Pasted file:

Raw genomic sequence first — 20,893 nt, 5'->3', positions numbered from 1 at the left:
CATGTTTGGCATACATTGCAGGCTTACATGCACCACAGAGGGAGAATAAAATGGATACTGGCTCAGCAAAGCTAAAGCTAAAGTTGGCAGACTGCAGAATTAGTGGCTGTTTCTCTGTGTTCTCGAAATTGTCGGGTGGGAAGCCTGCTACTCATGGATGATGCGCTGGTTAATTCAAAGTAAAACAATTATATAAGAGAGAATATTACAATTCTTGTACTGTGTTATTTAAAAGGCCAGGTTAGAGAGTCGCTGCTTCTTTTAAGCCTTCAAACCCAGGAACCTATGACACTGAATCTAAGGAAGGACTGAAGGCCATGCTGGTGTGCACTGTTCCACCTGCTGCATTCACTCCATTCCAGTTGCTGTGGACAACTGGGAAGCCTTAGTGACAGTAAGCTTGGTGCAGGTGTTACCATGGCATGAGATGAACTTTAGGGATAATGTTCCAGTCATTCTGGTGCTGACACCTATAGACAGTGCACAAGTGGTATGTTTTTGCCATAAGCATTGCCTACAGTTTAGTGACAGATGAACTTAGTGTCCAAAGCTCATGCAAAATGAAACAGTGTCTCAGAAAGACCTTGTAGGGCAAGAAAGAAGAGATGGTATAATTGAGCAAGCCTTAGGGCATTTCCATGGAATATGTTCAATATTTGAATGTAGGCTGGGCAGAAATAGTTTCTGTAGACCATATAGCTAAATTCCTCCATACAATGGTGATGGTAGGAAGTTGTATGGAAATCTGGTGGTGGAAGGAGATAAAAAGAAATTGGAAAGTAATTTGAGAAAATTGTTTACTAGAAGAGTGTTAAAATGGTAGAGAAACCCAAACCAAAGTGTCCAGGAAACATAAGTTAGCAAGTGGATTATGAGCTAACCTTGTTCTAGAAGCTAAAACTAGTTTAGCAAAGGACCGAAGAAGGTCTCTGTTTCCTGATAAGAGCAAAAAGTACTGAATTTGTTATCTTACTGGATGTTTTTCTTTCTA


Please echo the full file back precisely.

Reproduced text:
Raw genomic sequence first — 20,893 nt, 5'->3', positions numbered from 1 at the left:
CATGTTTGGCATACATTGCAGGCTTACATGCACCACAGAGGGAGAATAAAATGGATACTGGCTCAGCAAAGCTAAAGCTAAAGTTGGCAGACTGCAGAATTAGTGGCTGTTTCTCTGTGTTCTCGAAATTGTCGGGTGGGAAGCCTGCTACTCATGGATGATGCGCTGGTTAATTCAAAGTAAAACAATTATATAAGAGAGAATATTACAATTCTTGTACTGTGTTATTTAAAAGGCCAGGTTAGAGAGTCGCTGCTTCTTTTAAGCCTTCAAACCCAGGAACCTATGACACTGAATCTAAGGAAGGACTGAAGGCCATGCTGGTGTGCACTGTTCCACCTGCTGCATTCACTCCATTCCAGTTGCTGTGGACAACTGGGAAGCCTTAGTGACAGTAAGCTTGGTGCAGGTGTTACCATGGCATGAGATGAACTTTAGGGATAATGTTCCAGTCATTCTGGTGCTGACACCTATAGACAGTGCACAAGTGGTATGTTTTTGCCATAAGCATTGCCTACAGTTTAGTGACAGATGAACTTAGTGTCCAAAGCTCATGCAAAATGAAACAGTGTCTCAGAAAGACCTTGTAGGGCAAGAAAGAAGAGATGGTATAATTGAGCAAGCCTTAGGGCATTTCCATGGAATATGTTCAATATTTGAATGTAGGCTGGGCAGAAATAGTTTCTGTAGACCATATAGCTAAATTCCTCCATACAATGGTGATGGTAGGAAGTTGTATGGAAATCTGGTGGTGGAAGGAGATAAAAAGAAATTGGAAAGTAATTTGAGAAAATTGTTTACTAGAAGAGTGTTAAAATGGTAGAGAAACCCAAACCAAAGTGTCCAGGAAACATAAGTTAGCAAGTGGATTATGAGCTAACCTTGTTCTAGAAGCTAAAACTAGTTTAGCAAAGGACCGAAGAAGGTCTCTGTTTCCTGATAAGAGCAAAAAGTACTGAATTTGTTATCTTACTGGATGTTTTTCTTTCTA